The Court of Appeal has upheld the government’s right to revoke British Passports for individuals suspected of terrorism in the case of XH & AI v Secretary of State for the Home Department [2017] EWCA Civ 41. The case was heard in December 2016 and delivered several months later. A full copy of the judgement can be found here.

The Appellants, XH and AI both had their passports revoked in 2014 and received letters stating:

This letter is to inform you that the above passport has been cancelled and you are no longer permitted to use this document to travel to and from the United Kingdom.

There is no entitlement to a passport. The decision to issue, withdraw or refuse to issue a British passport is a matter for the Secretary of State for the Home Department (the Home Secretary). The Home Secretary considers that it is not in the public interest that you should hold a passport.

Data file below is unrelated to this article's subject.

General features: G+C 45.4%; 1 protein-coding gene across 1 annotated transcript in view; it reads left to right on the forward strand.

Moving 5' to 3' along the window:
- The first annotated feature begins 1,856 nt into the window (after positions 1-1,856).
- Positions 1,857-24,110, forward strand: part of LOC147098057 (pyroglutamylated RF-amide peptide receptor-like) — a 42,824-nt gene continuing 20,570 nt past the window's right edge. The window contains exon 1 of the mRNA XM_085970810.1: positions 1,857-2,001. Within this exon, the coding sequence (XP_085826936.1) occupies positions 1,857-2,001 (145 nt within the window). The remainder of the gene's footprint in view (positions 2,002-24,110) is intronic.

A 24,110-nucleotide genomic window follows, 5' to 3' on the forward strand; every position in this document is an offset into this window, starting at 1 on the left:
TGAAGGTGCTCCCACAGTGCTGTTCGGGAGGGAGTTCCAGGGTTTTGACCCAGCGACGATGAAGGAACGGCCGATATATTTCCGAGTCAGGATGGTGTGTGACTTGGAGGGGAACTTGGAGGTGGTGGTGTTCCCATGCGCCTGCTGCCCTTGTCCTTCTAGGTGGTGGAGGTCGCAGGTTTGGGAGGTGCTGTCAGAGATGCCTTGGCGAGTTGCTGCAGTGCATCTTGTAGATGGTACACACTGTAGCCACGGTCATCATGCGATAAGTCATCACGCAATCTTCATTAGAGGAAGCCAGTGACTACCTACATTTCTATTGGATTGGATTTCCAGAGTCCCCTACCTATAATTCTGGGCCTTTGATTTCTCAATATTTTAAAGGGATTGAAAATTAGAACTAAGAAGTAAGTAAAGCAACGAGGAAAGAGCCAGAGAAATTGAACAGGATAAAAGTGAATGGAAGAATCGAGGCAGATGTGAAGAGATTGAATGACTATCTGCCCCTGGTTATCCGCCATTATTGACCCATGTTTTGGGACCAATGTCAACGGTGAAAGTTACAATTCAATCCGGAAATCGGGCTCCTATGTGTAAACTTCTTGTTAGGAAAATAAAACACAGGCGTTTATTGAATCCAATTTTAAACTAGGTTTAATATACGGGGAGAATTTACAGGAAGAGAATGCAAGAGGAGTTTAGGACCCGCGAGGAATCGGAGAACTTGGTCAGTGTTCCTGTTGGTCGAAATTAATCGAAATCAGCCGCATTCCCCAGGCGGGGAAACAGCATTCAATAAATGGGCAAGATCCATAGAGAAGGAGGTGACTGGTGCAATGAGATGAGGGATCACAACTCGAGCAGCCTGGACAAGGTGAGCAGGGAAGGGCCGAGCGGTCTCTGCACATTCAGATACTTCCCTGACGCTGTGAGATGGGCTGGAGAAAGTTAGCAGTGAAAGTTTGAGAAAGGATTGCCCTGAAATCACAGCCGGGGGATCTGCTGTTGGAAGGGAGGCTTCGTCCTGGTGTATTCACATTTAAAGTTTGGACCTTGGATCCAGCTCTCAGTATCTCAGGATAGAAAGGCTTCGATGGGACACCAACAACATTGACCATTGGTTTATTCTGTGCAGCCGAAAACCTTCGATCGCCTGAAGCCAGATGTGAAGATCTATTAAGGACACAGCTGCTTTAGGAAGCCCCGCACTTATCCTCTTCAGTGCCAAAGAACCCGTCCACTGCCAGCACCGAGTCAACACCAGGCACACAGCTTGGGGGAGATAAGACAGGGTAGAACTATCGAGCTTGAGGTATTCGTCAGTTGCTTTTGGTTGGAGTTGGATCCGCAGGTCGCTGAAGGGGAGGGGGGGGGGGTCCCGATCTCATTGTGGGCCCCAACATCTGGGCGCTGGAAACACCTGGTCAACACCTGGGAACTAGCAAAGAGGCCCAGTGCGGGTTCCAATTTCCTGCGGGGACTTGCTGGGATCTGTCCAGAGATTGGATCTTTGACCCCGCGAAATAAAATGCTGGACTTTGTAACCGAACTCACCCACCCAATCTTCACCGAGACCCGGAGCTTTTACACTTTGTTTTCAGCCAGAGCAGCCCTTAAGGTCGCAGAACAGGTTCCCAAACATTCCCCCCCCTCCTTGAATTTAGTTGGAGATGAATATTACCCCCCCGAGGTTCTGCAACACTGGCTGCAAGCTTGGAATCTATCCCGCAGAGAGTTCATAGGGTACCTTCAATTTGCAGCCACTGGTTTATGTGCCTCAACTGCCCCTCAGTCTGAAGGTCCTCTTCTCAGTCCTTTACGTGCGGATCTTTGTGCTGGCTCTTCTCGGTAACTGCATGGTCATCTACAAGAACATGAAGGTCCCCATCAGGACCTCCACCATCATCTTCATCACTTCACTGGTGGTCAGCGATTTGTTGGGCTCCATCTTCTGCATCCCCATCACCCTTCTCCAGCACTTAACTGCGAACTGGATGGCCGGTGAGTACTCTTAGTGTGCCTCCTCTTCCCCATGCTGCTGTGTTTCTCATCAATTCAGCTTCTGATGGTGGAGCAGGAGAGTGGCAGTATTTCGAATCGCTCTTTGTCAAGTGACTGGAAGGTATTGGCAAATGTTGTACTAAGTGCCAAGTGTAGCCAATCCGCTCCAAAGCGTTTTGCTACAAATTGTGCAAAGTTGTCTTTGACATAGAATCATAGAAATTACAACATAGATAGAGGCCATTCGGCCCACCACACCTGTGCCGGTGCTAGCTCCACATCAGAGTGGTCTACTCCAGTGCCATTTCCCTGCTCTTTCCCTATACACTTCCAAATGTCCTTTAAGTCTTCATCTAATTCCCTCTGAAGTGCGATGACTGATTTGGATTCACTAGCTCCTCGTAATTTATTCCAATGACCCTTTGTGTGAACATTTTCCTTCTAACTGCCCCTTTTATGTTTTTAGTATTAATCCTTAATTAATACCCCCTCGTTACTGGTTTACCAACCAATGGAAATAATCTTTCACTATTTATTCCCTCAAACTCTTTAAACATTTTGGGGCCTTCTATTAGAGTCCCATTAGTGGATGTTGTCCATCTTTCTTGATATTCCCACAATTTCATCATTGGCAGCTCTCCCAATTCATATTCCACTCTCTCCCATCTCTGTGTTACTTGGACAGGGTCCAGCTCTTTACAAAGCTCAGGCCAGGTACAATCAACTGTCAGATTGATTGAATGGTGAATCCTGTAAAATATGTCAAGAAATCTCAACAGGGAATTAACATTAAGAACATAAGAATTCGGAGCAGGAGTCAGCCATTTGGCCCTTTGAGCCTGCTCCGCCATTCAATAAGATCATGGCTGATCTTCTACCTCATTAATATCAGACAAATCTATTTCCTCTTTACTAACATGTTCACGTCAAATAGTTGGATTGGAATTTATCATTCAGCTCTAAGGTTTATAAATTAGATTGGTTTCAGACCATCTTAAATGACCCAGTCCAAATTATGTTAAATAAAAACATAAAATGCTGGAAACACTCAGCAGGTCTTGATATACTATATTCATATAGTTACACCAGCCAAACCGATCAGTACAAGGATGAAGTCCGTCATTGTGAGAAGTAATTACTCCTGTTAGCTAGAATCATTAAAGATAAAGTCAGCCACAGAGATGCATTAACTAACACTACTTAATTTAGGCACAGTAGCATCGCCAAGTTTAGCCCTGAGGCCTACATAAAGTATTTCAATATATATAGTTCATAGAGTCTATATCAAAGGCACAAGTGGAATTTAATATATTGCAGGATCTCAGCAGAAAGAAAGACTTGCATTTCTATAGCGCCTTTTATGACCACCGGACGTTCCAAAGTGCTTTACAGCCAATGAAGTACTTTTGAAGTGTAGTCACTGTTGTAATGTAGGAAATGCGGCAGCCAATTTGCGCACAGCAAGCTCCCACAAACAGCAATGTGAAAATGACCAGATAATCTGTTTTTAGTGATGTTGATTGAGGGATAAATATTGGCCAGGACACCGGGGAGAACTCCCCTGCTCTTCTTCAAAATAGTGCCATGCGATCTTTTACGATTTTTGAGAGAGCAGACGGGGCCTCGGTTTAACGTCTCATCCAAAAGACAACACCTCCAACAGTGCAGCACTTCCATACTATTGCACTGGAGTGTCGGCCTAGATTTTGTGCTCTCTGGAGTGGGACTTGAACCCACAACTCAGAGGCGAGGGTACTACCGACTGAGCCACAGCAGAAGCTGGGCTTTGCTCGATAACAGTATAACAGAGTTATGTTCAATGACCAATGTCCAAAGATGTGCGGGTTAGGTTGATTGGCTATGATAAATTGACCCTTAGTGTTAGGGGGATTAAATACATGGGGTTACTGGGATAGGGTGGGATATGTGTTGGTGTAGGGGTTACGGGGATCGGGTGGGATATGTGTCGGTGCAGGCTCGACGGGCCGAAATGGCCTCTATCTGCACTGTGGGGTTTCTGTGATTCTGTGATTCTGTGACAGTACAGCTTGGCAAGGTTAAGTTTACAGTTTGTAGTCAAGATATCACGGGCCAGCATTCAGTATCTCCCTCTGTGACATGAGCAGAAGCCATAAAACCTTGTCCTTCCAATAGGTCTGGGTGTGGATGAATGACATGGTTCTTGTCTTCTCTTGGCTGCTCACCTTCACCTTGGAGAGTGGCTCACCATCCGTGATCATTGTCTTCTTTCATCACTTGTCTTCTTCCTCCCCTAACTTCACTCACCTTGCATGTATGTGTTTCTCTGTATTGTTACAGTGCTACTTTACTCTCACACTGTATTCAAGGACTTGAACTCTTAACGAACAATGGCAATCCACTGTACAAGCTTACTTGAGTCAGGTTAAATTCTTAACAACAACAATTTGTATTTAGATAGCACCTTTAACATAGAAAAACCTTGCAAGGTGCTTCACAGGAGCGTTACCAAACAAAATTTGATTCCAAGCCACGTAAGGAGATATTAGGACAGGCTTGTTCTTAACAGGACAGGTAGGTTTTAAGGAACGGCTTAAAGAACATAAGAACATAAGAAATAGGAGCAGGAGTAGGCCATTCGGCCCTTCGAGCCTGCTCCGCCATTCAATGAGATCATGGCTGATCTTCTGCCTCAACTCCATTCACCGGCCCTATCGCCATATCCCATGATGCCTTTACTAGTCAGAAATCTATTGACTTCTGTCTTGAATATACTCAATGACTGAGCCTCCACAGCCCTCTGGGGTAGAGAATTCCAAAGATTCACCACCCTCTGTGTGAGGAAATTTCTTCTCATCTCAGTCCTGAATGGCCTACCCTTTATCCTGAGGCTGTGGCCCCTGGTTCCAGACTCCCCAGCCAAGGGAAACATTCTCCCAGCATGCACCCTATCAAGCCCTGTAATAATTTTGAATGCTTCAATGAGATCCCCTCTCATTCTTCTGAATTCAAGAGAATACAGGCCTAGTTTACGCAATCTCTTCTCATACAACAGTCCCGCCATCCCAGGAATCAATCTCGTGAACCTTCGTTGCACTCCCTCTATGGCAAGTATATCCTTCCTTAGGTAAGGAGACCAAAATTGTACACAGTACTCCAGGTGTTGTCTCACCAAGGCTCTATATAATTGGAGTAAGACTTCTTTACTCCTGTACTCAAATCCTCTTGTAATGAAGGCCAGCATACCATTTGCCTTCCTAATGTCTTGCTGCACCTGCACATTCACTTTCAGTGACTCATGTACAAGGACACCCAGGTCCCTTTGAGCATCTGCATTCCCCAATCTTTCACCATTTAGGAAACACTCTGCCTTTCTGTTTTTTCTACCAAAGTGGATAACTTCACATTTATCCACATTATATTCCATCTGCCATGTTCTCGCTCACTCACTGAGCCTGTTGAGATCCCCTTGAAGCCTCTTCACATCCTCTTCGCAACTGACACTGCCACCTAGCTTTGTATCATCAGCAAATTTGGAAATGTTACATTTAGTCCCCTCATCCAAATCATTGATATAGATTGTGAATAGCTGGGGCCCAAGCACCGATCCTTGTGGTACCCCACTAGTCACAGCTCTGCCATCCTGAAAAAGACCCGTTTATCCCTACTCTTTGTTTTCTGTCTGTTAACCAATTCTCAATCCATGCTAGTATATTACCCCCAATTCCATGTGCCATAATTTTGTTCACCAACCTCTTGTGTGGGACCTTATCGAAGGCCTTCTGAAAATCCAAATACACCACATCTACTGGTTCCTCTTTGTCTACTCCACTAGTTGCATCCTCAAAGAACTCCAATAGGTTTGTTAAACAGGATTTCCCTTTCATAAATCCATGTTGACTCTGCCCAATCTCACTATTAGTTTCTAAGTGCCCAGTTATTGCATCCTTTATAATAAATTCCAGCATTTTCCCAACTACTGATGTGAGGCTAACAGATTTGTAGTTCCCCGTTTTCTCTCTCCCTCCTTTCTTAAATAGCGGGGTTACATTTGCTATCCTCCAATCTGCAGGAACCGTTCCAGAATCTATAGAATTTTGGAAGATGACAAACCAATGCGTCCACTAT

Both Appellants denied involvement in religious extremism or terror related offences. They argued that  the exercise of prerogative power was invalidated because it had been impliedly abrogated by the Terrorism Prevention and Investigation Measures Act 2011 (“the TPIM Act”) and second, that their EU law rights had been breached because the cancellation of the passports was disproportionate and there were insufficient procedural safeguards. The Court of Appeal rejected their appeal in a lengthy judgement.